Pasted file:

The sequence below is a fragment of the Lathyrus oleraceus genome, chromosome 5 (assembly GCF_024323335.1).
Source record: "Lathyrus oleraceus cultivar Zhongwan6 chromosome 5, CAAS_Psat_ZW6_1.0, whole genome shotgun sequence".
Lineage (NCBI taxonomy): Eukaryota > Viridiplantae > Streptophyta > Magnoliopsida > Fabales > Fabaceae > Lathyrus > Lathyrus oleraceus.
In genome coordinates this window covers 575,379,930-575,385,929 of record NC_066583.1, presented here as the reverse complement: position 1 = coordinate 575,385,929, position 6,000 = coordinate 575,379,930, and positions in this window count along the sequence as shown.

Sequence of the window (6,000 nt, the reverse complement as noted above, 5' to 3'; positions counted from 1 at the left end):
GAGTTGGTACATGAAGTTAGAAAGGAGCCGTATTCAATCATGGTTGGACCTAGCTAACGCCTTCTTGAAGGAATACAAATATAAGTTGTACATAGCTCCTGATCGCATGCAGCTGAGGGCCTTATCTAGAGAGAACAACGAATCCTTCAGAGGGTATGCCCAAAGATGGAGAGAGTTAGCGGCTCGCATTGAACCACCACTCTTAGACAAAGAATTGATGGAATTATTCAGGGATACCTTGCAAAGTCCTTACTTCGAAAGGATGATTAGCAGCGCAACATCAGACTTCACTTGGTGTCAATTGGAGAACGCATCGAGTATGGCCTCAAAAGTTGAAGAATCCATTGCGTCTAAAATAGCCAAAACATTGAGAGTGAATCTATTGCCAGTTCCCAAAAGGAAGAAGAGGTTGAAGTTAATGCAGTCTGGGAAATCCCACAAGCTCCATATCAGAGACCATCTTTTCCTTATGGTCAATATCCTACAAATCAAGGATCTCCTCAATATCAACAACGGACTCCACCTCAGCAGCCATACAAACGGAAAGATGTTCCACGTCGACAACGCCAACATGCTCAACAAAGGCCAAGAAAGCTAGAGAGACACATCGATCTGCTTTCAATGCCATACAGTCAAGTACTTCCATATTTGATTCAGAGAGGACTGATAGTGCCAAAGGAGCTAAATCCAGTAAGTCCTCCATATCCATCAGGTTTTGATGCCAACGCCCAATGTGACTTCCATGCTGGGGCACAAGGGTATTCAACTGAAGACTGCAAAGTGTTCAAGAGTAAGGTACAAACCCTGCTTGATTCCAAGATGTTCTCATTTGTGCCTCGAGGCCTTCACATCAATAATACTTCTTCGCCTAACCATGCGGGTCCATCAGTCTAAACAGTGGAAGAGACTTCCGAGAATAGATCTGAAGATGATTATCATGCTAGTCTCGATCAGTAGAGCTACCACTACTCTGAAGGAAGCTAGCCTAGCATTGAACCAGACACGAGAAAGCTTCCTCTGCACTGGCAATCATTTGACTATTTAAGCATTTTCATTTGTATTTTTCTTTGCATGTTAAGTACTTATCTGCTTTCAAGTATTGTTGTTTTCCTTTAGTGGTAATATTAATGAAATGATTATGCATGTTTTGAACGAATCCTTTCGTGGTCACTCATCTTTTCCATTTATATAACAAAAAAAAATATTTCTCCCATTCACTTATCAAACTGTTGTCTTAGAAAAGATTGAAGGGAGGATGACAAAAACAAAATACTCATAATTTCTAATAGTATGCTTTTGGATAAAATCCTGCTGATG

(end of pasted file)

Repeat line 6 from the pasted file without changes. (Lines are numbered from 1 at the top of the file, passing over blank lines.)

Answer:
GAGTTGGTACATGAAGTTAGAAAGGAGCCGTATTCAATCATGGTTGGACCTAGCTAACGCCTTCTTGAAGGAATACAAATATAAGTTGTACATAGCTCCTGATCGCATGCAGCTGAGGGCCTTATCTAGAGAGAACAACGAATCCTTCAGAGGGTATGCCCAAAGATGGAGAGAGTTAGCGGCTCGCATTGAACCACCACTCTTAGACAAAGAATTGATGGAATTATTCAGGGATACCTTGCAAAGTCCTTACTTCGAAAGGATGATTAGCAGCGCAACATCAGACTTCACTTGGTGTCAATTGGAGAACGCATCGAGTATGGCCTCAAAAGTTGAAGAATCCATTGCGTCTAAAATAGCCAAAACATTGAGAGTGAATCTATTGCCAGTTCCCAAAAGGAAGAAGAGGTTGAAGTTAATGCAGTCTGGGAAATCCCACAAGCTCCATATCAGAGACCATCTTTTCCTTATGGTCAATATCCTACAAATCAAGGATCTCCTCAATATCAACAACGGACTCCACCTCAGCAGCCATACAAACGGAAAGATGTTCCACGTCGACAACGCCAACATGCTCAACAAAGGCCAAGAAAGCTAGAGAGACACATCGATCTGCTTTCAATGCCATACAGTCAAGTACTTCCATATTTGATTCAGAGAGGACTGATAGTGCCAAAGGAGCTAAATCCAGTAAGTCCTCCATATCCATCAGGTTTTGATGCCAACGCCCAATGTGACTTCCATGCTGGGGCACAAGGGTATTCAACTGAAGACTGCAAAGTGTTCAAGAGTAAGGTACAAACCCTGCTTGATTCCAAGATGTTCTCATTTGTGCCTCGAGGCCTTCACATCAATAATACTTCTTCGCCTAACCATGCGGGTCCATCAGTCTAAACAGTGGAAGAGACTTCCGAGAATAGATCTGAAGATGATTATCATGCTAGTCTCGATCAGTAGAGCTACCACTACTCTGAAGGAAGCTAGCCTAGCATTGAACCAGACACGAGAAAGCTTCCTCTGCACTGGCAATCATTTGACTATTTAAGCATTTTCATTTGTATTTTTCTTTGCATGTTAAGTACTTATCTGCTTTCAAGTATTGTTGTTTTCCTTTAGTGGTAATATTAATGAAATGATTATGCATGTTTTGAACGAATCCTTTCGTGGTCACTCATCTTTTCCATTTATATAACAAAAAAAAATATTTCTCCCATTCACTTATCAAACTGTTGTCTTAGAAAAGATTGAAGGGAGGATGACAAAAACAAAATACTCATAATTTCTAATAGTATGCTTTTGGATAAAATCCTGCTGATG